“They just don’t know when or if he’s going to come out,” said Janie Tweety, who was riding alongside her husband and received scratches from the crash.
Doctors would like to move Tweety to a nursing home, where he can receive therapy for brain damage.
For decades, Tweety traveled around town on his bicycle – and most recently, a mo-ped – distributing his money to needy people. The couple, who were affiliated with the Seventh-day Adventist Church, were returning home after a Saturday of missionary work.
“I want to speak to him. I want him to answer back. I want to give him a big bear hug,” said Janie Tweety, who has spent every night beside the hospital bed. “I just don’t want to go home. It’s not home without him.”
Her husband reacts to stimulation of his legs and right arm, but he remains on a feeding tube. Breathing assistance was recently removed.
“When they move him to rehab, I won’t be able to stay and I don’t know if I can handle that,” Tweety said.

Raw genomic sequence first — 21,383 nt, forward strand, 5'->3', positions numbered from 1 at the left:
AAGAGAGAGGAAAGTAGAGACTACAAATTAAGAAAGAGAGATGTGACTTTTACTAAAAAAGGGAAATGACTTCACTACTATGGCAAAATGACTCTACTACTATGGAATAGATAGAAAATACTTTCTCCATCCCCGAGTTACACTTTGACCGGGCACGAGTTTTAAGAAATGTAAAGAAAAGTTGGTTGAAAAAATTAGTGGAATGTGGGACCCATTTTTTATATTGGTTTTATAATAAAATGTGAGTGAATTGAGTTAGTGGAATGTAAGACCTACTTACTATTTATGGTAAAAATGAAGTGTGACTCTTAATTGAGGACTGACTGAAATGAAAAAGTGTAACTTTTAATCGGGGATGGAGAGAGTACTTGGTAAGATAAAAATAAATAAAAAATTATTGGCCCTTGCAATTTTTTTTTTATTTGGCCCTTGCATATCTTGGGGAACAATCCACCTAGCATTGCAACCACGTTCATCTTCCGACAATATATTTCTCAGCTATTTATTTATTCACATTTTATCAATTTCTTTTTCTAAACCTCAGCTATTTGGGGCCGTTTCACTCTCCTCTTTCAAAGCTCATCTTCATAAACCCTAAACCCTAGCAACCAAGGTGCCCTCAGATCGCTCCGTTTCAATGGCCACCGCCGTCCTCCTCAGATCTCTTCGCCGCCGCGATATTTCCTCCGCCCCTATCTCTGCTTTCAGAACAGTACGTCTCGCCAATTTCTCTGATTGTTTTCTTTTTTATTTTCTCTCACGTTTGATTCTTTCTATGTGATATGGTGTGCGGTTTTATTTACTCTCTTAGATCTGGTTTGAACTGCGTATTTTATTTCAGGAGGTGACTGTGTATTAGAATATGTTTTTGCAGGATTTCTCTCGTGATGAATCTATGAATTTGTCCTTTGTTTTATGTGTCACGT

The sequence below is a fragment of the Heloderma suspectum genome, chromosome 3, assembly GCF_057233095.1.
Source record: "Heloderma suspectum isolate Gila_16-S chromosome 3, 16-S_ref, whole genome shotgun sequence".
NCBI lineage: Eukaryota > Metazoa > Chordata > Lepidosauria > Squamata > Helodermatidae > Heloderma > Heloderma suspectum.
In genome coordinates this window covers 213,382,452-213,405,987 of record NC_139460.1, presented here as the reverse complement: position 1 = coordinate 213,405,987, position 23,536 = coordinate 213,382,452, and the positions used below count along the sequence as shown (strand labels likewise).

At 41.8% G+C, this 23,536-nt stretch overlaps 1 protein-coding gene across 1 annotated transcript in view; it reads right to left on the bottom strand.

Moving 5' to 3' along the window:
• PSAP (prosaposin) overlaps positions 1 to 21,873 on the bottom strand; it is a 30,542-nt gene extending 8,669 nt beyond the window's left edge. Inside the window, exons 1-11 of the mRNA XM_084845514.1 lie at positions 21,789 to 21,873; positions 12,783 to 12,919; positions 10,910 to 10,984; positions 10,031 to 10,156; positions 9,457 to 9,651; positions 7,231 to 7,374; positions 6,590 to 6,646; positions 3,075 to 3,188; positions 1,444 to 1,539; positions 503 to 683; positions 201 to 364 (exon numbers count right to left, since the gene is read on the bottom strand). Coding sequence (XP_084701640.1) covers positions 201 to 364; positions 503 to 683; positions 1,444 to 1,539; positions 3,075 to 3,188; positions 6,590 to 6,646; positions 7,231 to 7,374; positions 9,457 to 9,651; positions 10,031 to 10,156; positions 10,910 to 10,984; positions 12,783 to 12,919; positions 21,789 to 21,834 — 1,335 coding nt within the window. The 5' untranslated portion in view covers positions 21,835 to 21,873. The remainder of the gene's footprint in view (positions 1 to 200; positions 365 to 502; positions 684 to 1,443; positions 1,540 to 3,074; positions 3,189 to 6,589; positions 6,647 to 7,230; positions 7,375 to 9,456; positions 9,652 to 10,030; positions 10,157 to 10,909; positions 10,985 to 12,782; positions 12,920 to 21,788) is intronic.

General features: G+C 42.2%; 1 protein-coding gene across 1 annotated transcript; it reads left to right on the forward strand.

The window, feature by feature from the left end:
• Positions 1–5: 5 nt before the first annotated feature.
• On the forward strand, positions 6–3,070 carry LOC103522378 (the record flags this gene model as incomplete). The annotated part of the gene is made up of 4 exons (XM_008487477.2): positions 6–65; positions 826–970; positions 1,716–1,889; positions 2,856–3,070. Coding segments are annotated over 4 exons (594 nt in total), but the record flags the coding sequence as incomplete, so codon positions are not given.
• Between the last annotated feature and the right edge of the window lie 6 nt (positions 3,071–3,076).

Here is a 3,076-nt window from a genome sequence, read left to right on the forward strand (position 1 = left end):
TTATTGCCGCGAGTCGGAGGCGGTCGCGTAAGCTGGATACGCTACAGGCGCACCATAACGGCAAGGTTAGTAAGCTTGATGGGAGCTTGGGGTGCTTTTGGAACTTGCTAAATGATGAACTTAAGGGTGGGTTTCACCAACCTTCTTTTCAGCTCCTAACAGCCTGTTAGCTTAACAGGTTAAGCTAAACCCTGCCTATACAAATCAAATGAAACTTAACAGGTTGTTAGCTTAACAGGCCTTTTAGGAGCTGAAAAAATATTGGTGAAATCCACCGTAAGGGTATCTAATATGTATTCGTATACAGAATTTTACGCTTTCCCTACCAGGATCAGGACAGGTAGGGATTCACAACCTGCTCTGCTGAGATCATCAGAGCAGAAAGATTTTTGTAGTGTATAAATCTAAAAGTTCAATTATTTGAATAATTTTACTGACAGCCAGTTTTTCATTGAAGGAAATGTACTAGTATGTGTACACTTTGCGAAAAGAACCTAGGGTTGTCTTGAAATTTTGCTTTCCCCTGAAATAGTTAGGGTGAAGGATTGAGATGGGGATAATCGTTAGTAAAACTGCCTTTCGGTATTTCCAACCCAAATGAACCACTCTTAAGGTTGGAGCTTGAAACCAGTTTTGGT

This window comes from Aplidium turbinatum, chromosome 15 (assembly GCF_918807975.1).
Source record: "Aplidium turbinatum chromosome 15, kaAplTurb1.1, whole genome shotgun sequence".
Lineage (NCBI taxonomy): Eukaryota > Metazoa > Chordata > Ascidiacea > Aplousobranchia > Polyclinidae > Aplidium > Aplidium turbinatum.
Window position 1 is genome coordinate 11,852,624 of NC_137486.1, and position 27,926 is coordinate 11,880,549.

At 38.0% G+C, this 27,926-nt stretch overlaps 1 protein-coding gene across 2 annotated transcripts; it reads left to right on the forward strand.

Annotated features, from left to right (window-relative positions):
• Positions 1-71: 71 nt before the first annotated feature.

People have taken donations and food to Tweety in the hospital. Others have visited to anoint him and spend time talking and praying with his wife.
The Tweetys give 10 percent of their income directly to people. They approach shoppers at Walmart stores in Augusta, North Augusta and Aiken who seem to have little in their shopping carts and might need more.
Annie Powell, a mobile home park owner who employed Phillip Tweety in 1989, set up a fund to cover medical expenses for the couple. Donations to the fund may be made at any Queensborough National Bank and Trust branch in the name of Phillip Wayne Tweety.